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I can’t believe I even have to make this argument, but the folks over at the WSJ style section clearly have a vendetta against the simple beauty that is the untucked shirt. Why, you might ask? They blame untucked shirts for the scourge of the casual dress code, lazy apparel choices and a rash of wrinkled tail ends. They even blame it for covering up the Dad Bod.
I know a lot of guys my age, and no one willingly wants to tuck in their shirt these days. The negatives far outweigh the benefits. I mean, if you’re not asking for a raise or visiting a client, the business impact between tucked and untucked is nearly zero. Rocking an untucked collared shirt that drops a bit below the belt works in 99% of social situations and also provides you with a myriad of other benefits that your apparel-restrained brethren can never enjoy.
Eliminates Constant Adjustments
As soon as I tuck in a shirt, I already begin to think about the next time I’ll have to re-tuck. There’s nothing worse than the gradual feeling that your shirt is starting to turn you into a walking air balloon. Having a shirt that’s puffy on the sides and improperly tucked is a huge confidence suck as you know you’re not looking your best. Keeping a shirt tucked in is both a mental and physical time drain. Yeah, you can cover it up with a sweater or blazer, but what’s the point. Keeping your shirt untucked throughout working hours gives you unlimited freedom and one less responsibility to take care of during the day. Look good, feel good; feel good, email good?
It’s Way More Functional
In most offices today, especially in tech, dressing to impress typically means not looking like a slob and showering every day. Tucking in your shirt is definitely overkill. And while I agree that you should dress for the job you want, the flexible dress code that many workers now demand has even infiltrated the C-Suite. I feel for the poor saps I pass in The Loop who are basically mandated to the blue oxford and slacks lifestyle, I really do. Because keeping your shirt untucked gives you added freedom in your other apparel choices as well. You’re no longer regimented to slacks and dress shoes. Keeping the shirt untucked draws less attention to your pants and even less eyes to your shoes, so things like denim and sneakers become much more accepted. Headed to a happy hour after work? Instead of the awkward, upward pull release of the shirt to signal that you’re ready to let loose, your shirt is already situated that way, so you can shift from bus to boardroom to bar with ease. I feel that the younger generation of workers value this type of functionality over flare when it comes to their clothing – look no further than athleisure – and the popularity of the untucked shirt is yet another example of this.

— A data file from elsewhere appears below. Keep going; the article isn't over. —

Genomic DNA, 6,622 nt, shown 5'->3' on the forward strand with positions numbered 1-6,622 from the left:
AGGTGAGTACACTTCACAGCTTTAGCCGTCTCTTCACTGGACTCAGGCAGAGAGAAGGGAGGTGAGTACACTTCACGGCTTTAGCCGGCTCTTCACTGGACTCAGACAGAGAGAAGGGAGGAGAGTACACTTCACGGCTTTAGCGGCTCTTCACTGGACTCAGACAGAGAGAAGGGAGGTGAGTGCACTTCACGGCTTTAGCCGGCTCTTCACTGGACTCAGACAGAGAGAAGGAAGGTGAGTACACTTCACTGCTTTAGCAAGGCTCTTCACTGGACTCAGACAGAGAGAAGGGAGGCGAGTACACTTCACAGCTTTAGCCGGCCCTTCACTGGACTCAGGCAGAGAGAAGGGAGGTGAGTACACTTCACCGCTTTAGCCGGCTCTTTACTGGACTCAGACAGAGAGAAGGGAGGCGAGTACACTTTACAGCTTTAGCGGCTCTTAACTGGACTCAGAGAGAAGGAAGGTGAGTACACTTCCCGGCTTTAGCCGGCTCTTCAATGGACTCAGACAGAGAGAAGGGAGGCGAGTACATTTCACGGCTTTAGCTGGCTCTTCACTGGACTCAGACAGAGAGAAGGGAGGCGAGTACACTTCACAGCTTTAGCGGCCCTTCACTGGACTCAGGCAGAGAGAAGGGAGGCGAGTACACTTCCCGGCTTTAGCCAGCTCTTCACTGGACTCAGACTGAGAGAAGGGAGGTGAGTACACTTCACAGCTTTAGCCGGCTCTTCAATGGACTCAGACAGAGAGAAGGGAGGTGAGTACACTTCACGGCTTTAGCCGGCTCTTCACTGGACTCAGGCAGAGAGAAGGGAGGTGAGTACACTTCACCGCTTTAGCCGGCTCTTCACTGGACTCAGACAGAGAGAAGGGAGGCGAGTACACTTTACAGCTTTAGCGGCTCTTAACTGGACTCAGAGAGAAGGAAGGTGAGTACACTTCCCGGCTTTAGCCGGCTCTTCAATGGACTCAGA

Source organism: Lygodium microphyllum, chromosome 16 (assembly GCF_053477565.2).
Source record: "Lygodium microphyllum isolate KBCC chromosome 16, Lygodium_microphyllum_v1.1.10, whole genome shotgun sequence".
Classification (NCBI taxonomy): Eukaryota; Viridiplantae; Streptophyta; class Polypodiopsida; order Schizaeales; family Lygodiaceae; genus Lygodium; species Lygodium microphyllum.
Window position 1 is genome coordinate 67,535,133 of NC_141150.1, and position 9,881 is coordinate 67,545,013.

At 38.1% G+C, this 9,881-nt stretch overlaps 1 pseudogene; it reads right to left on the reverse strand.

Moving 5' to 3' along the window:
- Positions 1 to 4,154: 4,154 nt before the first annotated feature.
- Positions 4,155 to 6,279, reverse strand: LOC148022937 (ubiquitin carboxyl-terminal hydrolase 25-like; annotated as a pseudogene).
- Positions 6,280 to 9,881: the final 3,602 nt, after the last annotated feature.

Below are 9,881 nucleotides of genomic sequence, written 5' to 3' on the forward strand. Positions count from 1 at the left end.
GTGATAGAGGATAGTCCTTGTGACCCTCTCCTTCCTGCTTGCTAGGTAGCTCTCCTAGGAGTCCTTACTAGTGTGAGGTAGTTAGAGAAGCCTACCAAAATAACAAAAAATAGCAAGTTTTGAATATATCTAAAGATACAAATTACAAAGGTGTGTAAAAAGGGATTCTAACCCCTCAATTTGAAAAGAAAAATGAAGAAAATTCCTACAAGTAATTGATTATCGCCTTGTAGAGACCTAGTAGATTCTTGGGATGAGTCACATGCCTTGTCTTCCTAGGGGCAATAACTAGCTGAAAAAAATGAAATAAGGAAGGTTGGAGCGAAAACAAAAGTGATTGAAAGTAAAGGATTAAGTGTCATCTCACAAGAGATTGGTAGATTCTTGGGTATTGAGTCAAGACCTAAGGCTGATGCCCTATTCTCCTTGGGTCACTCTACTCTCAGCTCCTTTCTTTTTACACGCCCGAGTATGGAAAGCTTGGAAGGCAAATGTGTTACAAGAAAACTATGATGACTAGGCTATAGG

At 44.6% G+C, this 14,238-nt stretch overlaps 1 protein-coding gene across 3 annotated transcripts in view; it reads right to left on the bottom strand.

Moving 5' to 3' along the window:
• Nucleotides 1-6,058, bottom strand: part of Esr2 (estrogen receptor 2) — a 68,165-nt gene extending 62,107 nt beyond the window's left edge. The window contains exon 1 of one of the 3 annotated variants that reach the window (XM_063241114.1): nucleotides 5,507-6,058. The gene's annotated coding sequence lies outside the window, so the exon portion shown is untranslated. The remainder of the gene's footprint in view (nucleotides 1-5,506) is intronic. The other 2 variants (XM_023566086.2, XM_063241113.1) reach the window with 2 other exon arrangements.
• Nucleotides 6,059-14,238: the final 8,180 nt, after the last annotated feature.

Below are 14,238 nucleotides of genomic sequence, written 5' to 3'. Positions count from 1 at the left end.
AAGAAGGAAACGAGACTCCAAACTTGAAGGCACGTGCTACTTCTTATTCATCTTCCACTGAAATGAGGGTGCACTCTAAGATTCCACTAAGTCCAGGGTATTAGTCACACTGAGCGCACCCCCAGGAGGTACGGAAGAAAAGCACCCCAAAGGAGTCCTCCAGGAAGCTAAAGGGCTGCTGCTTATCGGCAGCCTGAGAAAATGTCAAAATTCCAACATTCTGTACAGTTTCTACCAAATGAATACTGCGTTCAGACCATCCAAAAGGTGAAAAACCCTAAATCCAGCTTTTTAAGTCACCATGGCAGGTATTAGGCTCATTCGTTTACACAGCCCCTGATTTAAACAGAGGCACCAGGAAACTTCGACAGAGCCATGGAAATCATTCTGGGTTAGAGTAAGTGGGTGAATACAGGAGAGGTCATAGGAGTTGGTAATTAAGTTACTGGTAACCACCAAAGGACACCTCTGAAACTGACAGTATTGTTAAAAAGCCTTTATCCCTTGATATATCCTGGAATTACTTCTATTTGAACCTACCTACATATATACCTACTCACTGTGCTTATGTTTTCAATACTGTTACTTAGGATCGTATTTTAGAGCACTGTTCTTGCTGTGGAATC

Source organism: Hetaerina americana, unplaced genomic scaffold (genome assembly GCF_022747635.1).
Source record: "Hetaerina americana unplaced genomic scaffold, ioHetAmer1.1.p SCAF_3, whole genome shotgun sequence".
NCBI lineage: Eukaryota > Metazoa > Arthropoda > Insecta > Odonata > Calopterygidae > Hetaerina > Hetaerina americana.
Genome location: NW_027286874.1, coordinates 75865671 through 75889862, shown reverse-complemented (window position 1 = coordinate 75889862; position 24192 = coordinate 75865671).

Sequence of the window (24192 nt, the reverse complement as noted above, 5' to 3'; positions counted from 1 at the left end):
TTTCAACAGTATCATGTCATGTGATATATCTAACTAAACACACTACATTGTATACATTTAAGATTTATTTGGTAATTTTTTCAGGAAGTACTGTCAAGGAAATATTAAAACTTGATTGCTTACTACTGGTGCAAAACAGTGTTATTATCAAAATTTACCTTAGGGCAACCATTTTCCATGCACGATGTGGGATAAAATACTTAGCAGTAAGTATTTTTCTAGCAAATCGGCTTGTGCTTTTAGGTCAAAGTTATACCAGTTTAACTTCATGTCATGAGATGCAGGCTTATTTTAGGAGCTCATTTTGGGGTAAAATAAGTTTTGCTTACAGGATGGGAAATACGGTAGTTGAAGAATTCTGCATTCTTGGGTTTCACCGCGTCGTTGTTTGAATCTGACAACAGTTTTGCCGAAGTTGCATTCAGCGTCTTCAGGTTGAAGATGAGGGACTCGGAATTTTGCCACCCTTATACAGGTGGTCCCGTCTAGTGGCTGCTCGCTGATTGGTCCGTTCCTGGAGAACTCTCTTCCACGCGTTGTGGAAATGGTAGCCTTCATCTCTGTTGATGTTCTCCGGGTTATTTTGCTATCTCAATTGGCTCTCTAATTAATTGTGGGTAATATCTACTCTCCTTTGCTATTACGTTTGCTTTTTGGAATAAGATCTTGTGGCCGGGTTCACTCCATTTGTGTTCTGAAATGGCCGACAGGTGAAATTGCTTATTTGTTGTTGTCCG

Makes Actually Dressing Up More Meaningful
I will admit, there is absolutely a time and a place for tucking in a shirt, rummaging around your desk for that skinny tie clip and getting your shoes waxed. Donning a suit or even a nice blazer with dress pants is a valuable weapon for the modern worker when they’re making a value ask of their peers or trying to impress a higher-up in an important meeting. But don’t overdo it. Bunching up your shirt into the refinements of your waistline on a daily basis is soul-crushing, and it also loses the potency typically associated with nice dress clothes. When you tuck-in your shirt everyday, people are going to expect you to one-up that apparel choice every time you enter a potentially higher-impact situation. You’re already in a pressure-filled meeting, you don’t need other people mercilessly critiquing your clothes as well. Keeping a standard, untucked shirt portfolio lets you keep equilibrium in your wardrobe and keeps the expectations of others reasonable. You can dress down and dress up with ease…let’s keep it that way.
If there’s anything that the millennial has killed, it’s the constant need for tucking in your shirt. I’m more than okay with that. Cheers!.